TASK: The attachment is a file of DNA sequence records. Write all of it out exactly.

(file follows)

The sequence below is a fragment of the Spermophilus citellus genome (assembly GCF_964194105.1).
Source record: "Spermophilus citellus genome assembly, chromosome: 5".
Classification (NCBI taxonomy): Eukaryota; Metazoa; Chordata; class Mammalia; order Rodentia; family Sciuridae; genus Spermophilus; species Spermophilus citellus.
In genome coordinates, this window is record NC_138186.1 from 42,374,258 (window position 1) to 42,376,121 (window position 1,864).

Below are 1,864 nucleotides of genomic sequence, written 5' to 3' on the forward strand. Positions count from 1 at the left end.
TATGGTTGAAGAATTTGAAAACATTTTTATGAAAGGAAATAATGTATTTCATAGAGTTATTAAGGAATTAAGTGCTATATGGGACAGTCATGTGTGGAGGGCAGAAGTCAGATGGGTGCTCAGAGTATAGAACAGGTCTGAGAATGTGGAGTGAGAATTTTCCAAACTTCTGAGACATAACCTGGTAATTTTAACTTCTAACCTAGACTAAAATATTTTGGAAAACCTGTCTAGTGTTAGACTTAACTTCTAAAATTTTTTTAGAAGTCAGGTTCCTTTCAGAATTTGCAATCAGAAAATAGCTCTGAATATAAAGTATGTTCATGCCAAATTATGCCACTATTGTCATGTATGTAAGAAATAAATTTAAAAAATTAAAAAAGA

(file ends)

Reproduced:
The sequence below is a fragment of the Spermophilus citellus genome (assembly GCF_964194105.1).
Source record: "Spermophilus citellus genome assembly, chromosome: 5".
Classification (NCBI taxonomy): Eukaryota; Metazoa; Chordata; class Mammalia; order Rodentia; family Sciuridae; genus Spermophilus; species Spermophilus citellus.
In genome coordinates, this window is record NC_138186.1 from 42,374,258 (window position 1) to 42,376,121 (window position 1,864).

Below are 1,864 nucleotides of genomic sequence, written 5' to 3' on the forward strand. Positions count from 1 at the left end.
TATGGTTGAAGAATTTGAAAACATTTTTATGAAAGGAAATAATGTATTTCATAGAGTTATTAAGGAATTAAGTGCTATATGGGACAGTCATGTGTGGAGGGCAGAAGTCAGATGGGTGCTCAGAGTATAGAACAGGTCTGAGAATGTGGAGTGAGAATTTTCCAAACTTCTGAGACATAACCTGGTAATTTTAACTTCTAACCTAGACTAAAATATTTTGGAAAACCTGTCTAGTGTTAGACTTAACTTCTAAAATTTTTTTAGAAGTCAGGTTCCTTTCAGAATTTGCAATCAGAAAATAGCTCTGAATATAAAGTATGTTCATGCCAAATTATGCCACTATTGTCATGTATGTAAGAAATAAATTTAAAAAATTAAAAAAGA